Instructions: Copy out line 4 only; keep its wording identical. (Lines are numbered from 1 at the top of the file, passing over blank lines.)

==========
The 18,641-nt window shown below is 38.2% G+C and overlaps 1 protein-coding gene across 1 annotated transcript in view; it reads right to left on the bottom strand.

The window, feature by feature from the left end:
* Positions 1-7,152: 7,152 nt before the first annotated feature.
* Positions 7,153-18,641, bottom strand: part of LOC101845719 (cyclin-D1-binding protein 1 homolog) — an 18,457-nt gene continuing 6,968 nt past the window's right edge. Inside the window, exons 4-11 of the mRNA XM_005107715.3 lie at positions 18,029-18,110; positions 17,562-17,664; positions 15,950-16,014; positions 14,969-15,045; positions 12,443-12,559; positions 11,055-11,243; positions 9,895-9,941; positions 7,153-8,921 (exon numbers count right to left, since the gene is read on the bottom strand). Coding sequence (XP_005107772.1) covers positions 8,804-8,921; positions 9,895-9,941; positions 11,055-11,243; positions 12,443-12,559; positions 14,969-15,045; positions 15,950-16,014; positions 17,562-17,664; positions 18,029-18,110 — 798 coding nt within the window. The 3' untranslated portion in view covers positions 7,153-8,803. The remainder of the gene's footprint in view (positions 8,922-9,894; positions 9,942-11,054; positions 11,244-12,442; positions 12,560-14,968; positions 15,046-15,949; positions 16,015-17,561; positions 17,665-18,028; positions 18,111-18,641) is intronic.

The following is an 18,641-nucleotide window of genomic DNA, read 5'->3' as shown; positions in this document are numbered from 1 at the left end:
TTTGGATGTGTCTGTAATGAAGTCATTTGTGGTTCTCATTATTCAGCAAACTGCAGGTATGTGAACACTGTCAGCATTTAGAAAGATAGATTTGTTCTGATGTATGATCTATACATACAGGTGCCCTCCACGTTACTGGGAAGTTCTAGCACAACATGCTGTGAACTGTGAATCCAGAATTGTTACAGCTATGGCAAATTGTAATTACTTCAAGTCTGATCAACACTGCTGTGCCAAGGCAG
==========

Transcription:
* Positions 7,153-18,641, bottom strand: part of LOC101845719 (cyclin-D1-binding protein 1 homolog) — an 18,457-nt gene continuing 6,968 nt past the window's right edge. Inside the window, exons 4-11 of the mRNA XM_005107715.3 lie at positions 18,029-18,110; positions 17,562-17,664; positions 15,950-16,014; positions 14,969-15,045; positions 12,443-12,559; positions 11,055-11,243; positions 9,895-9,941; positions 7,153-8,921 (exon numbers count right to left, since the gene is read on the bottom strand). Coding sequence (XP_005107772.1) covers positions 8,804-8,921; positions 9,895-9,941; positions 11,055-11,243; positions 12,443-12,559; positions 14,969-15,045; positions 15,950-16,014; positions 17,562-17,664; positions 18,029-18,110 — 798 coding nt within the window. The 3' untranslated portion in view covers positions 7,153-8,803. The remainder of the gene's footprint in view (positions 8,922-9,894; positions 9,942-11,054; positions 11,244-12,442; positions 12,560-14,968; positions 15,046-15,949; positions 16,015-17,561; positions 17,665-18,028; positions 18,111-18,641) is intronic.